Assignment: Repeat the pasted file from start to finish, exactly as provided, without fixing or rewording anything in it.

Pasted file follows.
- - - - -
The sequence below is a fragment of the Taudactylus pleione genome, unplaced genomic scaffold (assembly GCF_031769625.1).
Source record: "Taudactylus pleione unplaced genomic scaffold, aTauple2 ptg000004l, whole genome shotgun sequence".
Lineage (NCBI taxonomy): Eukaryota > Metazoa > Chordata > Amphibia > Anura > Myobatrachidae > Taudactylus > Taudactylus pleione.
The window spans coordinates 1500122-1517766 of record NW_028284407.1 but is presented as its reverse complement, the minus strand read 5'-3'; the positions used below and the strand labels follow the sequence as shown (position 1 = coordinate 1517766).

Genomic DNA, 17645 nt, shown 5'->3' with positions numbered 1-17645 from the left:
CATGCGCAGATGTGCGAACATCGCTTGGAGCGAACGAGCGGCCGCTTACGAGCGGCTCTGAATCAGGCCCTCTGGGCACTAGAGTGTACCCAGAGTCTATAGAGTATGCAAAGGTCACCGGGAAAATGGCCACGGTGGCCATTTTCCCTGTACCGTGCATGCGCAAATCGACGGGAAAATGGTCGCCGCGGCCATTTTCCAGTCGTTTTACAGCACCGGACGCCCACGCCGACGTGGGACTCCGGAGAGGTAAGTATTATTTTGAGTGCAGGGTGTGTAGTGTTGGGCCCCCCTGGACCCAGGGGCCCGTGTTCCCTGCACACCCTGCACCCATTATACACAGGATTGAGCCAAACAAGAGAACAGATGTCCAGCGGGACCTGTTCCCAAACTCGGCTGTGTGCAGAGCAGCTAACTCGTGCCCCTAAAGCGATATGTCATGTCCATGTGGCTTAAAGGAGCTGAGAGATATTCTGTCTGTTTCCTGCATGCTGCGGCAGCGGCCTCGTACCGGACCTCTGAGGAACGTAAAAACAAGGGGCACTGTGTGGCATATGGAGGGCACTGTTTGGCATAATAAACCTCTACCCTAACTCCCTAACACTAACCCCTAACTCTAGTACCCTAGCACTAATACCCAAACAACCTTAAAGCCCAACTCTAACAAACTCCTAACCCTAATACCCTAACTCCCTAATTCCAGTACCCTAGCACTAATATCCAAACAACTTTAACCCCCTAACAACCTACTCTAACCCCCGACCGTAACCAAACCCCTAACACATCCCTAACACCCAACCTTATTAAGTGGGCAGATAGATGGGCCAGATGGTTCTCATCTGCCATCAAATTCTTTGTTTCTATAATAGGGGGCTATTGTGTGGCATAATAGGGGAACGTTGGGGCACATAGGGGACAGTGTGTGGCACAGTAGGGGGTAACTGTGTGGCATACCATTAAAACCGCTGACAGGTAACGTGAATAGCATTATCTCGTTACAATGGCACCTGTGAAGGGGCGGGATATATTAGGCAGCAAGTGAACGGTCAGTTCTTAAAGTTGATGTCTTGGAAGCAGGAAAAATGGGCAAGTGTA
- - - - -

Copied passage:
The sequence below is a fragment of the Taudactylus pleione genome, unplaced genomic scaffold (assembly GCF_031769625.1).
Source record: "Taudactylus pleione unplaced genomic scaffold, aTauple2 ptg000004l, whole genome shotgun sequence".
Lineage (NCBI taxonomy): Eukaryota > Metazoa > Chordata > Amphibia > Anura > Myobatrachidae > Taudactylus > Taudactylus pleione.
The window spans coordinates 1500122-1517766 of record NW_028284407.1 but is presented as its reverse complement, the minus strand read 5'-3'; the positions used below and the strand labels follow the sequence as shown (position 1 = coordinate 1517766).

Genomic DNA, 17645 nt, shown 5'->3' with positions numbered 1-17645 from the left:
CATGCGCAGATGTGCGAACATCGCTTGGAGCGAACGAGCGGCCGCTTACGAGCGGCTCTGAATCAGGCCCTCTGGGCACTAGAGTGTACCCAGAGTCTATAGAGTATGCAAAGGTCACCGGGAAAATGGCCACGGTGGCCATTTTCCCTGTACCGTGCATGCGCAAATCGACGGGAAAATGGTCGCCGCGGCCATTTTCCAGTCGTTTTACAGCACCGGACGCCCACGCCGACGTGGGACTCCGGAGAGGTAAGTATTATTTTGAGTGCAGGGTGTGTAGTGTTGGGCCCCCCTGGACCCAGGGGCCCGTGTTCCCTGCACACCCTGCACCCATTATACACAGGATTGAGCCAAACAAGAGAACAGATGTCCAGCGGGACCTGTTCCCAAACTCGGCTGTGTGCAGAGCAGCTAACTCGTGCCCCTAAAGCGATATGTCATGTCCATGTGGCTTAAAGGAGCTGAGAGATATTCTGTCTGTTTCCTGCATGCTGCGGCAGCGGCCTCGTACCGGACCTCTGAGGAACGTAAAAACAAGGGGCACTGTGTGGCATATGGAGGGCACTGTTTGGCATAATAAACCTCTACCCTAACTCCCTAACACTAACCCCTAACTCTAGTACCCTAGCACTAATACCCAAACAACCTTAAAGCCCAACTCTAACAAACTCCTAACCCTAATACCCTAACTCCCTAATTCCAGTACCCTAGCACTAATATCCAAACAACTTTAACCCCCTAACAACCTACTCTAACCCCCGACCGTAACCAAACCCCTAACACATCCCTAACACCCAACCTTATTAAGTGGGCAGATAGATGGGCCAGATGGTTCTCATCTGCCATCAAATTCTTTGTTTCTATAATAGGGGGCTATTGTGTGGCATAATAGGGGAACGTTGGGGCACATAGGGGACAGTGTGTGGCACAGTAGGGGGTAACTGTGTGGCATACCATTAAAACCGCTGACAGGTAACGTGAATAGCATTATCTCGTTACAATGGCACCTGTGAAGGGGCGGGATATATTAGGCAGCAAGTGAACGGTCAGTTCTTAAAGTTGATGTCTTGGAAGCAGGAAAAATGGGCAAGTGTA